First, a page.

“That entire region would be under water, but people got involved and influenced public policy. That’s the intent of this film…and to make the audience aware there is going to be another confrontational issue and let’s make sure we’re ready for it.”


“One of our biggest challenges is engaging young people. They inherently understand environmental issues, but they don’t join organizations the way my generation does. To influence public policy, you have to have a public voice. Individuals need to work together to get things to change or stay the same if it’s conservation,” Schwartz said. 

“So one of our challenges is to engage young people, people of color, and new citizens in Arkansas and the region and give them a voice in the conservation dialogue. We are recruiting some younger board members and trying to motivate them to get involved,” Schwartz said. 

“I think the organization is positioned to do some more good for the state. It has about 1,000 members from around the country,” he said. 

Annual membership fees start at $30. The organization has regional chapters in Little Rock, Bentonville, Fayetteville, Gilbert, Shreveport, La.; Springfield Mo.; and Cape Giradeau, Mo.

“What I’ve been trying to do with the foundation is make people more aware of who we are and what we do for the purpose of when the next environmental issue comes. If we need phone calls or letters or people to come to committee meetings to voice their position, we want people to be aware of what they can do, so projects like grants to youth organizations, awards for writing , documentary films, this is a way to engage the public to make them aware of that ultimate issue that we rely critically on public vigilance to preserve these treasures,” Schwartz said. 

The Buffalo’s future is not guaranteed and other environmental risks at other cherished sites remain, he cautioned.  


“When you look at the Ozark Society’s website, you’ll see a wonderful quote from Neil Compton: ‘The challenge goes on. There are other lands and rivers, other wilderness areas, to save and to share with all. I challenge you to step forward to protect and care for the wild places you love best.’” 

“So it’s a direct challenge from our patriarch and our founder to the citizens of Arkansas to learn what’s happening and get involved,” Schwartz said. 

“Neil was a man way ahead of his time. He was a doctor who lived in Bentonville. He was an avid outdoors person in the 50s and 60s. He and his friends would go on floats at the Buffalo. His friends included Sam Walton and the young children of the Walton family. Compton was a highly respected and successful physician in that area. He became aware of the Army Corps of Engineers’ plan to build two dams on the Buffalo River that would have created an immense reservoir,” Schwartz said.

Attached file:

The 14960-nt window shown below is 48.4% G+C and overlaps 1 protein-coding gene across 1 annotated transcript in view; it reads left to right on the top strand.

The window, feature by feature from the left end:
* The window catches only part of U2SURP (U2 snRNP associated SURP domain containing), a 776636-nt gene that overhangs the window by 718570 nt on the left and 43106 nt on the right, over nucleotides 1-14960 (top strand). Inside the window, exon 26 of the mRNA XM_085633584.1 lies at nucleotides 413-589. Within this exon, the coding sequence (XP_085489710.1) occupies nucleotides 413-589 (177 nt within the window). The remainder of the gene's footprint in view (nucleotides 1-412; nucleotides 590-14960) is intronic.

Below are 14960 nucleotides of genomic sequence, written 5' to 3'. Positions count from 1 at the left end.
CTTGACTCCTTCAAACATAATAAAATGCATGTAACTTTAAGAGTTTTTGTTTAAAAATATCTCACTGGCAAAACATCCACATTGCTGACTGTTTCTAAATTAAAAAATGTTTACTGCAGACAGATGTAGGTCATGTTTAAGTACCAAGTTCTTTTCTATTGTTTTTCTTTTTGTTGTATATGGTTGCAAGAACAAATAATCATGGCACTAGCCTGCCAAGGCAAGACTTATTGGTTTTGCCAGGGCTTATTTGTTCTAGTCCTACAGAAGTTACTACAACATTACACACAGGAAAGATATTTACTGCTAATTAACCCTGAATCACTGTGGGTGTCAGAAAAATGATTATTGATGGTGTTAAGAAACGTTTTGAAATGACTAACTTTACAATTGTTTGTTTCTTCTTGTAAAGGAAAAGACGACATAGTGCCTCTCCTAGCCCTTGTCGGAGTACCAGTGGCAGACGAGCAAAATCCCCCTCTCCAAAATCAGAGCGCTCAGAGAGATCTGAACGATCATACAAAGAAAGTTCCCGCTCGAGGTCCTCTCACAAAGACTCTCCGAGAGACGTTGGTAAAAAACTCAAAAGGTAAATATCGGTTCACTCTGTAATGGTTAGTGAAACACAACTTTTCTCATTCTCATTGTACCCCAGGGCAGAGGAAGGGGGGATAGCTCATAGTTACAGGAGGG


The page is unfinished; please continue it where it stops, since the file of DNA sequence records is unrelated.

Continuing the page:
“He engaged in a public intervention, rallied many folks to change that plan. He took people on buses to Washington. They testified in Congress. He arranged for dignitaries to come visit the Buffalo, including Supreme Court Associate Justice William O. Douglas and artist Thomas Hart Benton, who floated the Buffalo in 1960s,” before it was designated a national park.

Many of Hart’s paintings are on view at Crystal Bridges Museum of American Art in Bentonville. He was born in the Ozarks community of Neosho, Mo., in 1889, and was an early member of the regionalism movement, which focused on rural and smalltown American culture. He died in 1975.  


President Nixon signed a bill introduced by Sen. J. William Fulbright and Rep. John Paul Hammerschmidt, designating the Buffalo a national river on March 1, 1972, which was the 100th anniversary of President Ulysses S. Grant signing the Yellowstone National Park Protection Act that created the nation’s first national park, Schwartz noted. 

Hammerschmidt, a Repub-lican who represented  the Third District in northwest Arkansas, passed away in 2015. He spoke about why conservation matters and the park’s importance to the country during an event for journalists at Tyler Bend hosted by the Park Service a few years earlier to commemorate the park’s 40th anniversary. 

Hammerschmidt’s support, Schwartz said, was vital to stopping the dam, and then establishing the national river status. 

“It was his position that was really critical in achieving that political outcome. He is credited as being very astute and being on the right side of the issues at that time. Some of the national leaders, Sen. McClellan and others, were not so supportive,” Schwartz said. 

“It was a contested issue because the people in the Marshall area and other towns along the river supported the dam and the creation of the lake. They saw this as an economic-development opportunity for their region. It took a tremendous amount of public education to show that the conservation and recreational impact would be far better for everyone than to flood the land and sell lakefront property,” Schwartz said. 

According to the Ozark Society’s website, in 1992, the Ozark Society helped pass the federal Arkansas Wild and Scenic Rivers Act, which was introduced by Sen. Dale Bumpers and supported by Sen. David Pryor and Rep. Hammerschmidt, and added eight rivers in the Arkansas Ozarks and Ouachita national forests to the National Wild and Scenic River System.

The Ozark Society also worked to create Arkansas’ first two U.S. Forest Service Wilderness Areas, Caney Creek and Upper Buffalo in 1975. It joined the Arkansas Conservation Coalition’s effort to pass the federal Arkansas Wilderness Act of 1984. 

The Ozark Society stopped other proposed dam projects for the Saline, Strawberry, Meramec and Eleven Point rivers and Cadron Creek.

Its members in Oklahoma helped enact the Oklahoma Scenic Rivers Act, which protected the Illinois River, native tall grass prairie lands, and created wilderness areas in the Ouachita National Forest.

For more information about the Ozark Society and the Buffalo National River, visit www.ozarksociety.net and www.nps.gov/buff/index.htm.